Pastiche is a Dublin-based pop singer who’s keeping her real name quiet, for now. Having stormed onto the scene with a series of lockdown singles, her early experiments with the fringes of the pop scene have a slightly offbeat feel, blending electronic leanings with punchy lyrics and a big, boisterous sound.
The journey has already taken her far enough to be booked into the iconic Academy venue before having played a single live show.
“It’s been crazy,” she says. “Such a rollercoaster. It was interesting trying to navigate releases in a fully online world when we were in lockdown. I released my first single ‘Chasing Down The Fame’ in November 2020, mid-pandemic, and just tried to work it out as I went along.”
“I’m lucky to know a lot of people in the industry who really helped me find my feet, but if I’m being fully honest, lockdown was a weird kind of blessing for an artist like me. The whole world was at a standstill and I had all this time on my hands. It genuinely felt like I was working with borrowed time and so I could write, produce, plan, strategise and conceptualise a lot of work in a pretty short time.”
“I do believe making the most of this helped me to achieve in just one year what a lot of new artists take years to do independently. Between my streaming and radio numbers and press coverage, everything I put all that time and energy into is really beginning to pay off. I was lucky enough to play an intimate gig in The Workmans Club as well as my sold out debut headliner in Whelan’s in November.”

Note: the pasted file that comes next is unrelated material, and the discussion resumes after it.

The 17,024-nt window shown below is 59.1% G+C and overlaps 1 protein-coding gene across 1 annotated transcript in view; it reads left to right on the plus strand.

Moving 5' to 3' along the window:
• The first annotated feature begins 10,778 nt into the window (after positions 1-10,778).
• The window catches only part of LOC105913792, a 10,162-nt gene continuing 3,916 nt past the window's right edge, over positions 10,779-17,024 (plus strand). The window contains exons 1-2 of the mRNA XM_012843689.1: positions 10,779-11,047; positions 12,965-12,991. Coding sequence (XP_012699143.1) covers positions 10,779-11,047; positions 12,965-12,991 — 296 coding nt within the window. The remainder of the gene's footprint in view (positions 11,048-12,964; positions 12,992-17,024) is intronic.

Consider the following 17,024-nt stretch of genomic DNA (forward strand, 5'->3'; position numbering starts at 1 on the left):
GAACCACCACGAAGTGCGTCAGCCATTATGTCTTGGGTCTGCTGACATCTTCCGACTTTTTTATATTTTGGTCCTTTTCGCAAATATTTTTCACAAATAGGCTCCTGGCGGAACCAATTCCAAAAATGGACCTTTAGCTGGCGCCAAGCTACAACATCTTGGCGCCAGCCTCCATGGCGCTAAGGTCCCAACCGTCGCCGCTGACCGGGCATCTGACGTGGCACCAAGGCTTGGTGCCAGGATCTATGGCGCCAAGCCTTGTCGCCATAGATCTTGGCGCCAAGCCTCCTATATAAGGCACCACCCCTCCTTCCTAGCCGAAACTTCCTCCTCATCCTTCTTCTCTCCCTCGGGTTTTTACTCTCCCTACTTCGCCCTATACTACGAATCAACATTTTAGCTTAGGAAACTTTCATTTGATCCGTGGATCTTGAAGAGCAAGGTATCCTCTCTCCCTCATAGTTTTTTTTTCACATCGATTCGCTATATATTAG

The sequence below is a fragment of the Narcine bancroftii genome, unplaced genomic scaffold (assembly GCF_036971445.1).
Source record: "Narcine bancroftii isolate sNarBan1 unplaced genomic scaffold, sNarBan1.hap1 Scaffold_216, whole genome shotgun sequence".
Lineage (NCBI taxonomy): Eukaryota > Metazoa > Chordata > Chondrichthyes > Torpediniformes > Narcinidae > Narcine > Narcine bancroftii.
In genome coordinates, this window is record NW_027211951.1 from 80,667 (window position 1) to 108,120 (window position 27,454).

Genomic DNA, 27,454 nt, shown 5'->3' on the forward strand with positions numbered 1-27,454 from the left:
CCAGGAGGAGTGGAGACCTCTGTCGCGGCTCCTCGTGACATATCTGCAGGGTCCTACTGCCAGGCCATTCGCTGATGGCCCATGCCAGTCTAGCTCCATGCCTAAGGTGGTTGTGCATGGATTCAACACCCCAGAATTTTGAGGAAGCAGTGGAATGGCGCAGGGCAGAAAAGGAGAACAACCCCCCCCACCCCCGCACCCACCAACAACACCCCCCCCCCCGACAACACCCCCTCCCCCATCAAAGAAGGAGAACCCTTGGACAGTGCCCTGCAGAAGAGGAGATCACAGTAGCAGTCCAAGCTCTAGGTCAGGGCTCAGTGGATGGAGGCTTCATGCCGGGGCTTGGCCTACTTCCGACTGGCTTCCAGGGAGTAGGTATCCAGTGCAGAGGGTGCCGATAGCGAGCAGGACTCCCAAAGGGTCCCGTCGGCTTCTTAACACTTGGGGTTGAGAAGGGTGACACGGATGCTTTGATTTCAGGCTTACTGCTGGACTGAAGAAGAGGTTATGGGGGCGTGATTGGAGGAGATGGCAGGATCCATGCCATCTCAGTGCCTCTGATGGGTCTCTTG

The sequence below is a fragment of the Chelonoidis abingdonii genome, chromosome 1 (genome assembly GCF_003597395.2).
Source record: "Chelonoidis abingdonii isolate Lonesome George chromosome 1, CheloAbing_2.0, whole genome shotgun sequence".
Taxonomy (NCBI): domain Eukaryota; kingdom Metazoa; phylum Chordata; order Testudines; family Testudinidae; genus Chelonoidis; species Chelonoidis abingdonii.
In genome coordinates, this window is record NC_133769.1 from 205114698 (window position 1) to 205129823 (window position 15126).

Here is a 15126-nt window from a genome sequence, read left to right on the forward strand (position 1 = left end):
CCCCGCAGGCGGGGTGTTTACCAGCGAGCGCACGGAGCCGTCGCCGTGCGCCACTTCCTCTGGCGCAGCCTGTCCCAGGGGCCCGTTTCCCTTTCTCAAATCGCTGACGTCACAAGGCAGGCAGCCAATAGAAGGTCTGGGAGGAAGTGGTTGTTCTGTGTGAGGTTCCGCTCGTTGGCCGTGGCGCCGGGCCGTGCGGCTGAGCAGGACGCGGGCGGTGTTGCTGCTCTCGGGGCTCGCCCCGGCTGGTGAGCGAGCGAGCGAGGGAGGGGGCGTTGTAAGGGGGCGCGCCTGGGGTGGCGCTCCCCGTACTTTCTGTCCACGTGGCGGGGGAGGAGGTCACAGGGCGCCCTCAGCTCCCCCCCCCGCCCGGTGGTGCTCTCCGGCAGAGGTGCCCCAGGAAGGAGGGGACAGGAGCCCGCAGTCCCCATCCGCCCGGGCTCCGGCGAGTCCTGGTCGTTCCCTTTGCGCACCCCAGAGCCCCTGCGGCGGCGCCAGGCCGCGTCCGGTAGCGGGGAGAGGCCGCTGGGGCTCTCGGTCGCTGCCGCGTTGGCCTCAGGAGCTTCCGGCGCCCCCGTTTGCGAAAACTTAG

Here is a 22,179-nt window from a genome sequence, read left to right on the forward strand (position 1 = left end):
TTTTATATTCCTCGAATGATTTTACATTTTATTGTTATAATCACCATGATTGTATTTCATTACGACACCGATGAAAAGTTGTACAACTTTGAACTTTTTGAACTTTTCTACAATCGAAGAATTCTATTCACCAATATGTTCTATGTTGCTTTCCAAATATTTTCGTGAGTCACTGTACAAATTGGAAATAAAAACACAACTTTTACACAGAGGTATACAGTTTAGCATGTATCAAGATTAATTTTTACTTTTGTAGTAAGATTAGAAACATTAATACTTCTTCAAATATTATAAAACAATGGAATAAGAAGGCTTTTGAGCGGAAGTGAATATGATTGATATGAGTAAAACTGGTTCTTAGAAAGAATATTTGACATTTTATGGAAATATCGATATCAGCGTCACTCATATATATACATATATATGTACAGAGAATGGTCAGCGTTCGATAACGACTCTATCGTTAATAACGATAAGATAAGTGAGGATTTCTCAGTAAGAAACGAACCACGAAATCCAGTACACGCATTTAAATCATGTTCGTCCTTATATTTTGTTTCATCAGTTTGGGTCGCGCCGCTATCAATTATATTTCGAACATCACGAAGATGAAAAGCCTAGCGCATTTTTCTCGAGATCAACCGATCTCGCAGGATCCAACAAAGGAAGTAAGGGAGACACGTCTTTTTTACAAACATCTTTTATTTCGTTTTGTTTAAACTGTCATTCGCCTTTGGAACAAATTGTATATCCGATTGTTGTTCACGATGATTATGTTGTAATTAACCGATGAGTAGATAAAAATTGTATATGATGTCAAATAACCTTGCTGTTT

“I plan on doing many more shows in 2022 and next summer I’m going to hit the festival season hard! I am fully aware that things can change in an instant, but because I came up in this really weird time I feel able to navigate it. It’s unconventional but I’m not a conventional artist and I don’t plan on changing that anytime soon.”
Single ‘Bad Loser’, her latest, is firmly leveled at mental health issues, a topic close to Pastriche’s heart. “I’ve had my fair share of bad days and, for me, writing about those experiences allows me to indulge in myself and my feelings without being able to go over a ledge,” she explains.
“It’s therapeutic and the feeling I get when I share it with others is really a relief because I realise that I am not alone. I’m a firm believer in ‘a problem shared is a problem halved’. It seems like young people today are so much more in touch with their feelings and emotions than the generations before us, which is a good thing.”
When it comes to bringing the singles into the wider world, it feels like the ending of restrictions will be like pressing a ‘go’ button on Pastiche’s career, one that’s been built so successfully from behind a screen.
“Short term, I hope to have an EP out in the world, play lots more gigs and do all the things I couldn’t do because of lockdown,” she says of her plans. “Long term, I want to write for other artists, I want to tour, I want to get a publishing deal and a record deal. I want to be the biggest pop artist in Ireland and I want to take that across the pond and beyond. Sure, the world is working a little differently now – but I’ll figure it out.”